In the first part of this article series, Boom or Bust - Part I: Why You Need to Reshape Your Company as it Grows, we covered why reshaping is an integral part of a company's success. However, understanding why is only half the battle. The other half is determining the best ways in which to reshape, refine, and re-tune your company as it expands.
This can be a challenge as there is no "one size fits all" secret to success. But there are certain tried and true measures you can take to ensure you're growing your business in the right direction.
Have a crystal clear vision at the start
Back to our ice sculpture analogy from part 1--it is imperative for the sculptor to have a crystal clear vision of what the final artwork will look like before chipping away at the ice. If the artist starts hacking at the ice without any clarity, they could destroy the foundation on which they started. The resulting sculpture may be crude and it will be difficult for onlookers to figure out what it's supposed to be.
For businesses, the last thing you want is for customers to look at your company and not know what it is that you offer.
Take Southwest as an example. Since its start in 1971, this airline has boasted 43 consecutive years of annual profitability--a feat no other U.S. airline has ever managed to do. Many attribute Southwest's success to founder and former CEO, Herb Kelleher, and his tenacious commitment to the vision of the company. According to the book Made to Stick, Kelleher reportedly stated at one time, "I can teach you the secret to running this airline in 30 seconds. This is it: 'We are the low-fare airline.' Once you understand that fact you can make any decision about this company's future as well as I can."
Because of Kelleher's dedication to this vision, the company was able to grow and remain profitable as other airlines struggled and declared bankruptcy. Today, Southwest customers know exactly what to expect when they book a Southwest flight, and trust that the airline will provide them with low fares.
Chip away at your vision over time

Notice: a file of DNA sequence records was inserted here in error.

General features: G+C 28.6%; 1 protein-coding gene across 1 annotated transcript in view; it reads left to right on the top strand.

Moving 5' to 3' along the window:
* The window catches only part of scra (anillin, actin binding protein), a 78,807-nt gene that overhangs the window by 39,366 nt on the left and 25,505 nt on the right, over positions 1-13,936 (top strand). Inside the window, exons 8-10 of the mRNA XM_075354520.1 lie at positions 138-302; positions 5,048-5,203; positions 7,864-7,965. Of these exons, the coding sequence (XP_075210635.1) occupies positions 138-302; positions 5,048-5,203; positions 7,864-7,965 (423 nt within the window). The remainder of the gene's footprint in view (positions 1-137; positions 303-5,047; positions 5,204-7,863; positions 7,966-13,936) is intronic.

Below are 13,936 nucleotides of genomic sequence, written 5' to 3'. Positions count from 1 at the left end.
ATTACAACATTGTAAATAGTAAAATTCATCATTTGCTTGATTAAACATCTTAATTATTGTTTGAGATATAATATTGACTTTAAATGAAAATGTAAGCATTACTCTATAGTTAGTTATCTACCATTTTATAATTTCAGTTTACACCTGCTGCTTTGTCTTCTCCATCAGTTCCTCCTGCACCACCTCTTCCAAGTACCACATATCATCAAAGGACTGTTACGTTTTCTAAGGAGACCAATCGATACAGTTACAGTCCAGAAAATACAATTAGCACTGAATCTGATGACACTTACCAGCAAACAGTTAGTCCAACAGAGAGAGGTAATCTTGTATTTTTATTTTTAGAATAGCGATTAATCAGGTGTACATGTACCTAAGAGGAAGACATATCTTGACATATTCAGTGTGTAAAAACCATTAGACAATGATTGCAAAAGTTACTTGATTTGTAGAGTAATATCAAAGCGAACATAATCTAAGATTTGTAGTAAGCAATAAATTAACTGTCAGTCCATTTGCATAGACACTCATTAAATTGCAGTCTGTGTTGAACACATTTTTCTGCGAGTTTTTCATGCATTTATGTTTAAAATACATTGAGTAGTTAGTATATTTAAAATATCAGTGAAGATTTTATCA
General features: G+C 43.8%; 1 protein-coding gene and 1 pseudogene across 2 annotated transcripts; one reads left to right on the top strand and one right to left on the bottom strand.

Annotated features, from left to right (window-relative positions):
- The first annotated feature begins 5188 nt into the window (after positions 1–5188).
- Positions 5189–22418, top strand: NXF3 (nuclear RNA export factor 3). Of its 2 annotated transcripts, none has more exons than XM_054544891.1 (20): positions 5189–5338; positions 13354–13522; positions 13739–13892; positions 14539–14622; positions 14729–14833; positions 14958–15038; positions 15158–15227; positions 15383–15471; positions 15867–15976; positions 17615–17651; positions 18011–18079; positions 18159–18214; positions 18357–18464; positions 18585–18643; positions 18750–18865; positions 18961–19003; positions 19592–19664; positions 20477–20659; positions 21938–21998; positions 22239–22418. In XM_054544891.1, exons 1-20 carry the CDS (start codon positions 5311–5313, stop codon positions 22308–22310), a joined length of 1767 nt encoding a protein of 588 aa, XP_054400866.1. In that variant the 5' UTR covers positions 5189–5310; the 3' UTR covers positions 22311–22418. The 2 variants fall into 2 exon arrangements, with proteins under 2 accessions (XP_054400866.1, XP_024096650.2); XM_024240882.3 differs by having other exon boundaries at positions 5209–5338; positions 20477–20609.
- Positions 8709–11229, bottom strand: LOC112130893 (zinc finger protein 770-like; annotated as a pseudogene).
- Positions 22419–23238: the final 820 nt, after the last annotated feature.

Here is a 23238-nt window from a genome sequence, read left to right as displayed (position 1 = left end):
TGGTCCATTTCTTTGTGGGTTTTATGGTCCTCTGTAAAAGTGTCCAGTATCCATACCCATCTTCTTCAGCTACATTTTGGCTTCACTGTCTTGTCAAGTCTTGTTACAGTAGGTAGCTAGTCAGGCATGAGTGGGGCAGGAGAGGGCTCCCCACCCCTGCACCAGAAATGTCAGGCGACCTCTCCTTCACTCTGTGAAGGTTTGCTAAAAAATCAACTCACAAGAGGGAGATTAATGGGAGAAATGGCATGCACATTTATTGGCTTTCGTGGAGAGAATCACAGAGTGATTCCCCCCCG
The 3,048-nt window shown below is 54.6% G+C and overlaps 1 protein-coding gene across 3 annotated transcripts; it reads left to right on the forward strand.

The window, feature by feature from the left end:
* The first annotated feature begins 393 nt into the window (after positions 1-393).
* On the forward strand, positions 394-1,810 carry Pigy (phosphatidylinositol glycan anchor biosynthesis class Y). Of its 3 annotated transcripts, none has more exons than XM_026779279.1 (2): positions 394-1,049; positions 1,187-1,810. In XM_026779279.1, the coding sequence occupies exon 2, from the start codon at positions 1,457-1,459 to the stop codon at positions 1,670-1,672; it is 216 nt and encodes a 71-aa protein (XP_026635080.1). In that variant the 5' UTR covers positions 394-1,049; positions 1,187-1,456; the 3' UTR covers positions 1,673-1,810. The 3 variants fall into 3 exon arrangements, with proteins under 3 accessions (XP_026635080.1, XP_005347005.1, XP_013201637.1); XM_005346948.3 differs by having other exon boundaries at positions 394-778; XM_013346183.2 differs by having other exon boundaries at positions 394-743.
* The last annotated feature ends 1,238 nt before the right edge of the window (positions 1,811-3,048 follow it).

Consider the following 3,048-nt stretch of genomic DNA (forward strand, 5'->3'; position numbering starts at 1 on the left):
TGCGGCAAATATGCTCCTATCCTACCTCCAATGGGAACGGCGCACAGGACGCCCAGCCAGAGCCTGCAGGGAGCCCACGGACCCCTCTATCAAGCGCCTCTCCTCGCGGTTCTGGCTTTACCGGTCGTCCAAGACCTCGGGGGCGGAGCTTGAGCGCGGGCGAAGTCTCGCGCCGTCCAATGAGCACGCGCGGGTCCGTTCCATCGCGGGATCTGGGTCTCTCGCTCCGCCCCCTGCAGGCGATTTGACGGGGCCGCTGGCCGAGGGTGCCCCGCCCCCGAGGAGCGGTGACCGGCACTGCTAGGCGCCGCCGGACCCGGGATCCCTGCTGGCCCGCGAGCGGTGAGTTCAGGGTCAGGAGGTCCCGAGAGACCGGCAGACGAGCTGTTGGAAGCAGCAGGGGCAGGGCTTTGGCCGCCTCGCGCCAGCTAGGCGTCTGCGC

In a 1999 C-Span 2 video, Jeff Bezos stated, "Our vision at Amazon.com is to be the world's most customer-centric company. We don't view ourselves as a bookstore or a music store. We view ourselves as a customer store."
Amazon has certainly expanded well beyond books and music as they now offer cloud storage services (Amazon Web Services), media content (Amazon Media Group), electronics and hardware (Echo, Alexa, Kindle, etc.), and nearly every kind of item you could imagine purchasing.
If Amazon tried to offer all of these services and products at inception, the company would have burned itself out years ago. This is why it's important to not only have your vision, but to chip away at it patiently and with purpose over time. Take small, measured steps that all build into the company's overall goal.
It's also important to note that at no point in time did Amazon rest on its laurels--the company was and is constantly looking for ways to improve processes and operations. The most current example of this is Prime Air, Amazon's drone-based delivery service that is still in development. With Prime Air, we can see that, even to this day, Amazon is still trying to perfect the buying and shipping process for its customers.
Control expansion and open new locations with intention
When sales start to spike, it's difficult to rein in the excitement and desire to expand. However, ensuring that each new office, warehouse, or storefront is opened deliberately and as part a well-thought out plan is imperative.
This is something we encountered when opening additional offices at Centric Digital. Our company was growing at impressive speeds and we needed more space, but when we launched our new offices there were a few unforeseen issues.
From firsthand experience, I can tell you it's important to consider what the environment and culture of those new spaces will look like. This is especially true if the new office is lacking an on-site CEO or upper-level executive team. These leaders are vital when it comes to spreading and promoting the vibe and vision of the company. We tend to focus solely on logistics when opening a new space--but the type of environment and culture we are providing to employees is equally as important.
In the upcoming third part of this article series, we will explore how people, culture, and HR are also critical components to the ongoing reshaping your company will require as you grow over time.